Best Argument: VMWare
Hyper-V: Best in class and more
In grand, blustery Texas form, my opponent has relied on the classic tactics of FUD to defend the cash cow that is VMware. He offers no solid technical arguments as to vSphere's superiority as an enterprise virtualization stack as it compares to Microsoft's Hyper-V; all he can do is cast aspersions as to the product's quality and the need to maintain an IT quid pro quo.
Neither does Ken offer a truly compelling argument for vSphere 5's superior Total Cost of Ownership or the VMware platform's ability to deliver actual significant dollar reduction in operational expenses by providing an end-to-end virtual infrastructure management, multi-tenancy cloud and network operating system solution. He can't, because only Microsoft can.
Why the FUD? Because he has no defense against Hyper-V's superior value except to say that you should continue to throw millions of dollars at licensing fees at a product which is going to have a virtualization feature set that is not only going to be commoditized by significant efforts at Microsoft, but also by Open Source solutions such as KVM.
VMware has a single area of specialization -- Virtualization, for which it charges a heavy premium. And that single area of specialization is an exposure when your competitor has a complete solution across the entire stack and your entire reason for being is to provide virtual access to your competitor's operating systems.
With Hyper-V in Windows Server 8, Microsoft will offer you a best in class hypervisor along with great deal more built-in features for a heck of a lot less money, which has become scarce in today's shrinking IT budgets. These financial constraints have been pressuring CIOs to do a lot more with a lot less, and it's a trend that is not going to change anytime soon.
The bottom line is that Hyper-V has been a stable, proven, high-performance virtual infrastructure solution for at least the last two years, and it has already been gaining some traction in enterprises for its ability to consolidate high-performance Windows workloads. Environments should not throw out their existing VMware infrastructure, but if your organization is looking to grow its virtualized Windows footprint, you'd be foolhardy not to give Hyper-V a very close look.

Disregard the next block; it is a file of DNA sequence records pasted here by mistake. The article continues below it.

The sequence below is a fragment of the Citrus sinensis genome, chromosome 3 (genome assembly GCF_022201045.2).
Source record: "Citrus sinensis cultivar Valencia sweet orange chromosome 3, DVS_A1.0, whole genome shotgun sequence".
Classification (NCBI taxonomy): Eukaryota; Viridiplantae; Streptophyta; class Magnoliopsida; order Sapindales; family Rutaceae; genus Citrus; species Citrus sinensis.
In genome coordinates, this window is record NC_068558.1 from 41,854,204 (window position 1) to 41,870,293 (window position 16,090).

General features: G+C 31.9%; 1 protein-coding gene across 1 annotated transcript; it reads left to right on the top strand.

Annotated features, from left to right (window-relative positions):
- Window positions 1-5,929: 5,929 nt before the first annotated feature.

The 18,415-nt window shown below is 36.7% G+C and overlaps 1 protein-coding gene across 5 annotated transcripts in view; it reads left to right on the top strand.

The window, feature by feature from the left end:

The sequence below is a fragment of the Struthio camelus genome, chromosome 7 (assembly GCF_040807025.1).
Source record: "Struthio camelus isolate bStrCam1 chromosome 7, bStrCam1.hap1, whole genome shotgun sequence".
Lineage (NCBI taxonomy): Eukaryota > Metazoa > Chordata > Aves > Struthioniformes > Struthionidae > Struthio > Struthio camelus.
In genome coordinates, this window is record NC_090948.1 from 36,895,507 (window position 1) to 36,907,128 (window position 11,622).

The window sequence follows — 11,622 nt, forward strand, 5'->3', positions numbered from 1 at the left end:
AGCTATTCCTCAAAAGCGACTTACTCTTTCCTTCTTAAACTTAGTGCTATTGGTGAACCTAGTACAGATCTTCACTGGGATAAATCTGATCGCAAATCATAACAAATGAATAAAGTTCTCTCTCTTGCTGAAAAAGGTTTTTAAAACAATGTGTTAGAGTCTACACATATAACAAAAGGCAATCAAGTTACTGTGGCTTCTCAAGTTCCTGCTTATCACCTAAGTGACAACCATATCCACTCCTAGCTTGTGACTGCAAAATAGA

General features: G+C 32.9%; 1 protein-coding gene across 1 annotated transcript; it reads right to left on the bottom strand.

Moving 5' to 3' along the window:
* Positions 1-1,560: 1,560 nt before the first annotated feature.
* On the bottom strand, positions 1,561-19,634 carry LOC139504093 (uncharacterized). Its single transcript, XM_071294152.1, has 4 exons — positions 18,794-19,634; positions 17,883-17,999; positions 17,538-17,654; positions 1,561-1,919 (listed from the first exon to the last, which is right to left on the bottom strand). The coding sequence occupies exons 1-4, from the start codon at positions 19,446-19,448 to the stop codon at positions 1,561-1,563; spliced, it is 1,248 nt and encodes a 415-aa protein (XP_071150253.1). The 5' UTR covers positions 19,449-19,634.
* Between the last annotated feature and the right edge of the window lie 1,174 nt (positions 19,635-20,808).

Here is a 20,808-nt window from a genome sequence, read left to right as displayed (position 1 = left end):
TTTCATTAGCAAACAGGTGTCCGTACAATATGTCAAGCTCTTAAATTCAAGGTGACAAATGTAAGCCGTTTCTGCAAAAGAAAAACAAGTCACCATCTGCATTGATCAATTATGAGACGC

With the feature set I have described in my arguments above, which includes superior scalability to its competitor, not to mention the bottom line -- a tremendous cost savings when applied at both a large enterprise and small/medium business scale -- the answer to the question of the debate at large "Will Hyper-V make inroads against VMware?" is without any doubt a resounding yes.
VMware: More soldiers than Microsoft
A scene from the Movie, 300.
Daxos: I see I was wrong to expect Sparta's commitment to at least match our own.
King Leonidas: Doesn't it? [points to Arcadian soldier behind Daxos]
King Leonidas: You there, what is your profession?
Free Greek-Potter: I am a Potter, sir.
King Leonidas: [points to another soldier] And you, Arcadian, what is your profession?
Free Greek-Sculptor: Sculptor, sir.
King Leonidas: Sculptor. [turns to a third soldier]
King Leonidas: You?
Free Greek-Blacksmith: Blacksmith.
King Leonidas: [turns back shouting] Spartans! What is your profession?
Spartans: WAR! WAR! WAR!
King Leonidas: [turning to Daxos] You see, old friend? I brought more soldiers than you did.
VMware has more soldiers than Microsoft does. Virtualization is VMware's only profession. Microsoft is a highly diversified software company that produces hundreds of different software programs including games, desktop applications, server applications, operating systems, servers and more. VMware invented x86 virtualization. Hyper-V is Microsoft's attempt to remain relevant in this cloud-oriented, virtualization-focused world.
Microsoft, like the Greeks, may share the battlefield alongside a professional virtualization company but, in the end, VMware's phalanx will better protect your investment against the Xerxesian virtual machine horde that it faces.
Tough to bet against VMware
This debate was quite a doozy. Both Perlow and Hess made a strong case, and this is a topic that has very important implications for the future of the data center.
Hess is right that VMware's installed base is a huge competitive advantage that won't be easy for Microsoft to overcome, but Perlow is on target that Microsoft has the potential to win big with the integrated software stack. Microsoft could make inroads with service providers based on features and cost, but it's likely going to have a difficult time dislodging VMware in big companies that have invested heavily VMware products in recent years.
For that reason, it's tough to bet against VMware and so I've got to give Hess the razor-thin victory on this one.